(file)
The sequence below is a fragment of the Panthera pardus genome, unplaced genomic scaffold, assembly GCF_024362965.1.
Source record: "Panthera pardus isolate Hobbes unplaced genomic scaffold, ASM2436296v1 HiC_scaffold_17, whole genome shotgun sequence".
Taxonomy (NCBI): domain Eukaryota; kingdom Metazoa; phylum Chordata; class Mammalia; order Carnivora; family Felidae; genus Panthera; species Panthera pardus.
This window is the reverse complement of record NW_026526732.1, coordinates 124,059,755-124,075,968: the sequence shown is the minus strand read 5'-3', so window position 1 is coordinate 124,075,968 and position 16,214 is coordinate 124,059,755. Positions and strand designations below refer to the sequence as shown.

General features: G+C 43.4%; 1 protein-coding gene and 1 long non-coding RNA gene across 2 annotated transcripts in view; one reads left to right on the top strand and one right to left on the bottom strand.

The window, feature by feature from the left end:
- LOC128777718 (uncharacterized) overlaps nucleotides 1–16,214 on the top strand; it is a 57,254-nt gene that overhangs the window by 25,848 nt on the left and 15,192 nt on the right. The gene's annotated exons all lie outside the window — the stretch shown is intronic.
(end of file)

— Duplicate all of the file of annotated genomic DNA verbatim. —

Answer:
The sequence below is a fragment of the Panthera pardus genome, unplaced genomic scaffold, assembly GCF_024362965.1.
Source record: "Panthera pardus isolate Hobbes unplaced genomic scaffold, ASM2436296v1 HiC_scaffold_17, whole genome shotgun sequence".
Taxonomy (NCBI): domain Eukaryota; kingdom Metazoa; phylum Chordata; class Mammalia; order Carnivora; family Felidae; genus Panthera; species Panthera pardus.
This window is the reverse complement of record NW_026526732.1, coordinates 124,059,755-124,075,968: the sequence shown is the minus strand read 5'-3', so window position 1 is coordinate 124,075,968 and position 16,214 is coordinate 124,059,755. Positions and strand designations below refer to the sequence as shown.

General features: G+C 43.4%; 1 protein-coding gene and 1 long non-coding RNA gene across 2 annotated transcripts in view; one reads left to right on the top strand and one right to left on the bottom strand.

The window, feature by feature from the left end:
- LOC128777718 (uncharacterized) overlaps nucleotides 1–16,214 on the top strand; it is a 57,254-nt gene that overhangs the window by 25,848 nt on the left and 15,192 nt on the right. The gene's annotated exons all lie outside the window — the stretch shown is intronic.